Original play about the founding of Lakeland is success

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Original play about the founding of Lakeland is success

Brittany Beckmann, Staff Reporter

Lakeland College’s original play, Soli Deo Gloria, written by director Charlie Krebs, assistant director Emma Drake, and the cast, captured the essence of Lakeland’s past, the impact of war tragedies, and the possibilities that lie ahead.

Soli Deo Gloria begins with four separate monologues from college founders depicting how Mission House (Lakeland College) came to be. While the information contained in the monologues was necessary, it gave the play a slow start.

The focus eventually switches to present day Lakeland College and follows nine seniors. The conversation throughout the scenes depicting student interaction were well done as it made the audience believe the students had known each other for years.

The first act takes time to clarify the distinction between the different time settings, but, despite this careful writing, it still isn’t clear why Dr. and Mrs. Bossard, played by Alan Fett and Michelle Fromm, go from interacting with other people in 1862 to sitting in a portrait frame.

The confrontation between the people from 1862 and the students from 2012 demonstrates the language barriers and the differences in clothing that have evolved over the past 150 years. Laughter ensues from the audience as people from both the past and present accuse the other of dressing in costume.

The college’s founders then realize they need to convence the students not to get rid of the “obsolete” library.

The laughter comes to an abrupt end when the students detail the wars the United States has been involved in since 1862. The conclusion of the scene created a sense that nothing but war and conflict has occurred since the mid-1800s as all positive historic achievements and occurrences were excluded.

While the Core IV students list off the different wars, Clara Winter, played by Miranda Miller, and Lydia Muehlmeier, played by Elizabeth Plotka, step forward hand in hand as they recite the Lord’s Prayer, showcasing their fear of what the United States will eventually face.

In the final scene of act one, the men from 1862 and the male students from 2012 decide to get together for a “guys night,” eliciting laughter from the audience. The scene depicts them chugging beer while the students explain the fundamentals of football and the Green Bay Packers. Stage manager Nevin Gordon-Keolanui, a freshman, says it’s his favorite scene because of the “drunk, old men.”

The “girls’ night out” scene was equally effective as a means of comic relief.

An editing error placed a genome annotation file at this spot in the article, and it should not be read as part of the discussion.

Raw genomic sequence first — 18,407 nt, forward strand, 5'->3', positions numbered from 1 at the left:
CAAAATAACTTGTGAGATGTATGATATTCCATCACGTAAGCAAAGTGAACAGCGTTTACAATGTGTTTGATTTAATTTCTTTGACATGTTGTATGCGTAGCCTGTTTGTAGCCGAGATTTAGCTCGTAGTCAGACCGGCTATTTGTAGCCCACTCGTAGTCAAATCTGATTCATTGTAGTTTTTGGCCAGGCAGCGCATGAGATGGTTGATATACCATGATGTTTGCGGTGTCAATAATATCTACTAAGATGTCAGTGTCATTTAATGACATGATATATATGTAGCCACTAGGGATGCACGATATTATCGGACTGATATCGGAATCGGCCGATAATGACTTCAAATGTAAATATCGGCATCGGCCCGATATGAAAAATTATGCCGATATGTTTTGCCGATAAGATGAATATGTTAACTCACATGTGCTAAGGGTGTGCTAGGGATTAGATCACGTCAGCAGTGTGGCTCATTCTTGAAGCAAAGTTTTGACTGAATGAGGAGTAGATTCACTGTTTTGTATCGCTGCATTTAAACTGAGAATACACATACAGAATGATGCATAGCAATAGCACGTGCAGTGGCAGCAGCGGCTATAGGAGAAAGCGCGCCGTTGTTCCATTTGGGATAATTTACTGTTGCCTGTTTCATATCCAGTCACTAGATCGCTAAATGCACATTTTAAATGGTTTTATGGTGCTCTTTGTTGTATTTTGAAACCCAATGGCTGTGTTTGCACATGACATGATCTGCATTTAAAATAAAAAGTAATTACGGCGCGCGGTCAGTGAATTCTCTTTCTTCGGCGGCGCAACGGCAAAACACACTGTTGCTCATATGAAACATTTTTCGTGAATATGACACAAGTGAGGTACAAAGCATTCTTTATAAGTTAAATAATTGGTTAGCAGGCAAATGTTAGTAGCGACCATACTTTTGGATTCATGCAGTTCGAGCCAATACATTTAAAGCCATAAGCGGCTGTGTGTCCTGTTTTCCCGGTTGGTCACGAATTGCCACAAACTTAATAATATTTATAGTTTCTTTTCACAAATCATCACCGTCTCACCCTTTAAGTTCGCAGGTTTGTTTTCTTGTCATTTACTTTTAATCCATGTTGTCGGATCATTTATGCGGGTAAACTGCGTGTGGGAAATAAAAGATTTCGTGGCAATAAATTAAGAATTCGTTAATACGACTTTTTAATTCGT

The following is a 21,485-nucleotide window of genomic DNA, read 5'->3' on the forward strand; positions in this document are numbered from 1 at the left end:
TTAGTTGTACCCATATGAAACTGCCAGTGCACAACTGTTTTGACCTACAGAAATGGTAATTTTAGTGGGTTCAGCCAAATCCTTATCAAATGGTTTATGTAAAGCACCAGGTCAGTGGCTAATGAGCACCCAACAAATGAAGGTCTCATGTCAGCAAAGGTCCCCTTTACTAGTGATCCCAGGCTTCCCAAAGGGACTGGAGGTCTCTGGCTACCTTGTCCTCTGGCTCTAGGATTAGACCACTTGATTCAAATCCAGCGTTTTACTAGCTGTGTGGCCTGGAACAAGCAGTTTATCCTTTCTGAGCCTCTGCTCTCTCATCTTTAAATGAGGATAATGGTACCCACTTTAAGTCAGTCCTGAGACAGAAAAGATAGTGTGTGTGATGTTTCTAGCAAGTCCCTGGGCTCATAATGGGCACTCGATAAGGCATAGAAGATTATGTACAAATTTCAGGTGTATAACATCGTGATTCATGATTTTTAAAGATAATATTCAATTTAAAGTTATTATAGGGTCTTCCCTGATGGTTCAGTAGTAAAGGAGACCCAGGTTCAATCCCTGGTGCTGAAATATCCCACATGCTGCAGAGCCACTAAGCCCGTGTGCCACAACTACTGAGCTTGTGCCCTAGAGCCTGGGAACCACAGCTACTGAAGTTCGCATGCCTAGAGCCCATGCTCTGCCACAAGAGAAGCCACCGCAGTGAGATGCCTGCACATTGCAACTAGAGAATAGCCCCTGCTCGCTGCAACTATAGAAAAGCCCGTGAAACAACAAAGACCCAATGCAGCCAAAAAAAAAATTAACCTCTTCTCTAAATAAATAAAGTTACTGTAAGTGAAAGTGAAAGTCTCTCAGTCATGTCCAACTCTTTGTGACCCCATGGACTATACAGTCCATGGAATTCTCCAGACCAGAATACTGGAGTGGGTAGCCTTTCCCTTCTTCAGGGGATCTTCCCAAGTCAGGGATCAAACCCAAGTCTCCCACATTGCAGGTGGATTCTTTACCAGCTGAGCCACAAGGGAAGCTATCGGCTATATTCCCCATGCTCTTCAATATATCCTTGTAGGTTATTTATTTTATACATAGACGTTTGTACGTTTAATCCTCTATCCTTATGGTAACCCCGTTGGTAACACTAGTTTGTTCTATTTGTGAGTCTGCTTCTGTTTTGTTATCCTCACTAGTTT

Despite the fact that this situation could never actually happen, the actors took hold of the scene and portrayed it in a way that was believable. Each character had such human qualities and depth that the audience could easily sympathize or, in some cases, empathize, with their situations.

During the brief scenes in which the students discover letters from people in the war, Krebs did a wondrous job of symbolizing death; the added visual of the recipient of the letter effectively elongated the suspension of disbelief. These people actually existed and the ones they loved really died.The audience was clearly moved.

The script incorporated a joke about Lakeland College’s current President, Dr. Grandillo. Grandillo treated the students with a surprise by participating in Friday, Saturday, and Sunday night’s performances.

As the play progresses, we learn that Adam, a Core IV student played by Patrick Johnson, lost his dad in the war in Afghanistan. Coincidently, the Bossards lost their son, Peter, in the civil war.

The founders have successfully convinced all the students to keep the library, except for Adam, who wants to forget the past.

Emotions run high as Dr. Bossard confronts Adam about his dad. The entire audience was engrossed by the acting in this scene as Adam reads the last letter his dad wrote to him before he died.

Meribeth Mazzi, a student, says, “I loved the scene between Bossard and Adam.”

Soli Deo Gloria effectively integrated Lakeland College’s past with today’s world. The balance between drama and laughter was perfect.

“It was so well played, it took my breath away,” says Marilyn Hamilton, a woman whose husband is a preacher at a local UCC church.

This play will certainly be remembered for years to come, and it provided entertainment for students and community members.

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